Revolution demonstrates that this linear development is likely to
lead to a structuralisation of the State, which tends to absorb all
the autonomous forces of the revolutionary process, Raunig, following
Guattari, argues that this threat can be forestalled by a transversal
concatenation (a movement ‘across the middle')

of art machines and revolutionary machines in which both overlap,
not to incorporate one another, but rather to enter into a concrete
exchange relationship for a limited time.viii

In considering the function of art in this concatenation, Raunig first
analyses the peculiar trajectory of Gustave Courbet in the days of
the Commune. While notorious painters such as Pisarro, Cezanne, Monet
and Manet fled Paris to the countryside, the author of L'Origine du
Monde decided to remain in the city, join the uprising, and even
become a member of the Council of the Commune. In the aftermath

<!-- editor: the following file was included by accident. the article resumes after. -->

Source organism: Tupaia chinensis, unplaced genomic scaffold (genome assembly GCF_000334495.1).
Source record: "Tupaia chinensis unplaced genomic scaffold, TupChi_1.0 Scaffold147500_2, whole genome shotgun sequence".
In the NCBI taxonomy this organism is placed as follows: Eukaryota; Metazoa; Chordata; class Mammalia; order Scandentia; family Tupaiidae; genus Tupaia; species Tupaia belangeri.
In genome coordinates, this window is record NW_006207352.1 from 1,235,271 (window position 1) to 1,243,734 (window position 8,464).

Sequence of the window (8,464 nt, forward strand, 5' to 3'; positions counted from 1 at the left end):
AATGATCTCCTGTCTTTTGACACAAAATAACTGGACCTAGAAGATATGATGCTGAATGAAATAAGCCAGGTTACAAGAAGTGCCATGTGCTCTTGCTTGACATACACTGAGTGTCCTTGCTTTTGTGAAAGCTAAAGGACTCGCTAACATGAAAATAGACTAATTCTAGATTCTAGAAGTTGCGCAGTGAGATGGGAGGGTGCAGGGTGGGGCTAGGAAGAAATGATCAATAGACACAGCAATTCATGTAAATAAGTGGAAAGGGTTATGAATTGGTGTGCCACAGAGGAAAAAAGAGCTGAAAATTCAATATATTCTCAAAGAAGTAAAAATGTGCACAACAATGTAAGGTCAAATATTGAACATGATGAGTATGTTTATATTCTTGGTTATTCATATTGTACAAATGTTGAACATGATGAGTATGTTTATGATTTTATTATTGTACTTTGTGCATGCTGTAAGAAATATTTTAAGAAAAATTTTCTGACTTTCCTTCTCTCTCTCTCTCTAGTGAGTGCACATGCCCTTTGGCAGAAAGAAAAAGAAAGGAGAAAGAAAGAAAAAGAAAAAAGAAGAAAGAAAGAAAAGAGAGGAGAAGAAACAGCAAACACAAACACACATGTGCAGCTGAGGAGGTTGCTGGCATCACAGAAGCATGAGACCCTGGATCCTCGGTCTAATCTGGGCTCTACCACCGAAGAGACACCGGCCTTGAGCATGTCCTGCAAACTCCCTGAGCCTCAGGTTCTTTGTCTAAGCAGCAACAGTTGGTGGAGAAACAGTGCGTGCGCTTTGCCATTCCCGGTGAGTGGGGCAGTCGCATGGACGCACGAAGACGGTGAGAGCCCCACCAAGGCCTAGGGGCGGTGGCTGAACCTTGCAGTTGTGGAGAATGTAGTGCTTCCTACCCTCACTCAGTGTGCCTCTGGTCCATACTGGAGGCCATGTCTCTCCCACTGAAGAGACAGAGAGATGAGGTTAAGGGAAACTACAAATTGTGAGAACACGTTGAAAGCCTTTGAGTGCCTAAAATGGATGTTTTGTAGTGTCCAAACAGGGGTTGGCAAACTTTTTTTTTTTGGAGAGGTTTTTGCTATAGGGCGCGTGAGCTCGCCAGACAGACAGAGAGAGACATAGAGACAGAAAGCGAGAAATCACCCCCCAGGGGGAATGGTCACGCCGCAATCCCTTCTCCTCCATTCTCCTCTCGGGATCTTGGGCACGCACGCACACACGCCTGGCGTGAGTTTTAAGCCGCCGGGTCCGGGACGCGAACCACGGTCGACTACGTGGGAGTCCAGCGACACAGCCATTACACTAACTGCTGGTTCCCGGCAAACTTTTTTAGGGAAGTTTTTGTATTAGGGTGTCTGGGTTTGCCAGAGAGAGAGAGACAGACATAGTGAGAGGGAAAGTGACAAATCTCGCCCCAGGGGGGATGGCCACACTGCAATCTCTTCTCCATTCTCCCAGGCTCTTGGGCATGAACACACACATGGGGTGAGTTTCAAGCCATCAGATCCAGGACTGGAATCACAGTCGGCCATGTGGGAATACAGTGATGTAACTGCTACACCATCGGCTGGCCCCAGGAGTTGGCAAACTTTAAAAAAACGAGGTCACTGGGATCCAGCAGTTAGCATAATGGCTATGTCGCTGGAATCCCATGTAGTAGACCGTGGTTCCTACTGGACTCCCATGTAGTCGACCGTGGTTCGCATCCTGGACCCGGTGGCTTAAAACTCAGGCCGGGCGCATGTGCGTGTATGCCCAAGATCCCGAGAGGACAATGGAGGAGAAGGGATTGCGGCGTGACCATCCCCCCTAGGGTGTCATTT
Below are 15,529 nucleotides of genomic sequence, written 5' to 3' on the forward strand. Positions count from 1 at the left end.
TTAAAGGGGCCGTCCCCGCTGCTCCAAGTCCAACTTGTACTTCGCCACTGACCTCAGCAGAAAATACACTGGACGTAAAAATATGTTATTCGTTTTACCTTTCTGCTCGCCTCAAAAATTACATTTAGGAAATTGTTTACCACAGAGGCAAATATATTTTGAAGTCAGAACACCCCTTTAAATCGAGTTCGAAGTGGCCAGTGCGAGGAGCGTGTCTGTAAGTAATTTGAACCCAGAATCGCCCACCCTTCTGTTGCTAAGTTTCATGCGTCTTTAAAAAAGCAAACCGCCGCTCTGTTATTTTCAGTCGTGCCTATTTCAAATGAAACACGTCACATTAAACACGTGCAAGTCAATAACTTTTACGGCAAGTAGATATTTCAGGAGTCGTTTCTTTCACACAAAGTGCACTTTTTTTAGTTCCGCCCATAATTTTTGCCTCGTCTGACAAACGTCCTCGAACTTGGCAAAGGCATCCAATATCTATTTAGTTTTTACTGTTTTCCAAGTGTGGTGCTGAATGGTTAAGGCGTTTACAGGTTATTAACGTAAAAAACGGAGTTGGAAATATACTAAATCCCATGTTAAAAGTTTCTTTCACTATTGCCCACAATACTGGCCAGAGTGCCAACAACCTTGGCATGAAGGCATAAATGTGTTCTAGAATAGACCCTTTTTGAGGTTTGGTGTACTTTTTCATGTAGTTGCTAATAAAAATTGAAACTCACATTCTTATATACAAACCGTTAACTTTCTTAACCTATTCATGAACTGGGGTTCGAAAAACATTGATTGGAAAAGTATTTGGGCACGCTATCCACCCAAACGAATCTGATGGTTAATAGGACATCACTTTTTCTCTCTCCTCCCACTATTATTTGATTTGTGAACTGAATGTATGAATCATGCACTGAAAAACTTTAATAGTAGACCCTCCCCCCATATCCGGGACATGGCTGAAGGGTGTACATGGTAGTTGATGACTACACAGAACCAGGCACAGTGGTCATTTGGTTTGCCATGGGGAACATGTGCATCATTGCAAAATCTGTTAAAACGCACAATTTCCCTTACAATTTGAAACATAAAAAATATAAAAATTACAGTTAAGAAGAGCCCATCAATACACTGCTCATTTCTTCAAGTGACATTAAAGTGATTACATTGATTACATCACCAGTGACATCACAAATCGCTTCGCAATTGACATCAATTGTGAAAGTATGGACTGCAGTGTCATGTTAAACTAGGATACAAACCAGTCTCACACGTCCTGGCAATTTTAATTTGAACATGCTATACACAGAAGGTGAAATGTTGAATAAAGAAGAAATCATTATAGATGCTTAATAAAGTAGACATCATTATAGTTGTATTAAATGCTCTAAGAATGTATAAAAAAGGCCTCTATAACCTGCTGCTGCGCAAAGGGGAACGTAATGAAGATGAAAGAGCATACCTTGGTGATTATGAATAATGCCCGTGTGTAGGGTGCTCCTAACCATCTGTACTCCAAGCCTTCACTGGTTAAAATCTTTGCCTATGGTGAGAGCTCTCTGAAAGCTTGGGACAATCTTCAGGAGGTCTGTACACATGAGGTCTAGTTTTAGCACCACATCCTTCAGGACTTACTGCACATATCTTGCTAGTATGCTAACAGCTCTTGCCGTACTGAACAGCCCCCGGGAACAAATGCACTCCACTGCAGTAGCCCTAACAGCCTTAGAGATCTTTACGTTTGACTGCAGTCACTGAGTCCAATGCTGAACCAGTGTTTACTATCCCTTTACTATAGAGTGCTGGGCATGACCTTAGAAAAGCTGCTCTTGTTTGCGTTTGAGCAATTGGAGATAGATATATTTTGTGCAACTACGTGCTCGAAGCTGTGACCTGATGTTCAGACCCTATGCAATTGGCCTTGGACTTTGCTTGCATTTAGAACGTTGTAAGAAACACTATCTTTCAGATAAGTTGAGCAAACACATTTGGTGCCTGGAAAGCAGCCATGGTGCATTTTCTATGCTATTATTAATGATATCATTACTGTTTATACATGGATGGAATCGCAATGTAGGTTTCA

of the bloody repression of the revolt, Courbert was put on trial
for participating in the toppling of the Column of Place Vendome,
which had been commissioned by Napoleon to celebrate the battle of
Austerlitz. In spite of the fact that Courbet had proposed to move
the column to a different location and had joined the Council of the
Commune only after this had opted for its destruction, the artist
was first sentenced to six months in prison and then, in a second
trial held in 1874, fined an astronomical 323,091 Francs, forcing him
to flee the country and eventually die in exile. In his ‘Authentic
Account' before the court, Courbet styled himself ‘as a peace-maker
and preserver of art treasures, who used his role to ensure the safety
of art treasures.'ix

According to Raunig, this episode - along with the mythic story of
the artists' spontaneous defense of Notre Dame from the fury of
the Communards who wanted to set the cathedral on fire while the
government troops were besieging the city - proves that art and
revolution failed to concatenate transversally in the Paris Commune.
In Courbet's linear progression from art to revolution and back to
art, the prototype of the bourgeois artist that clings to the abstract
universalism and eternal value of art (in order to save himself from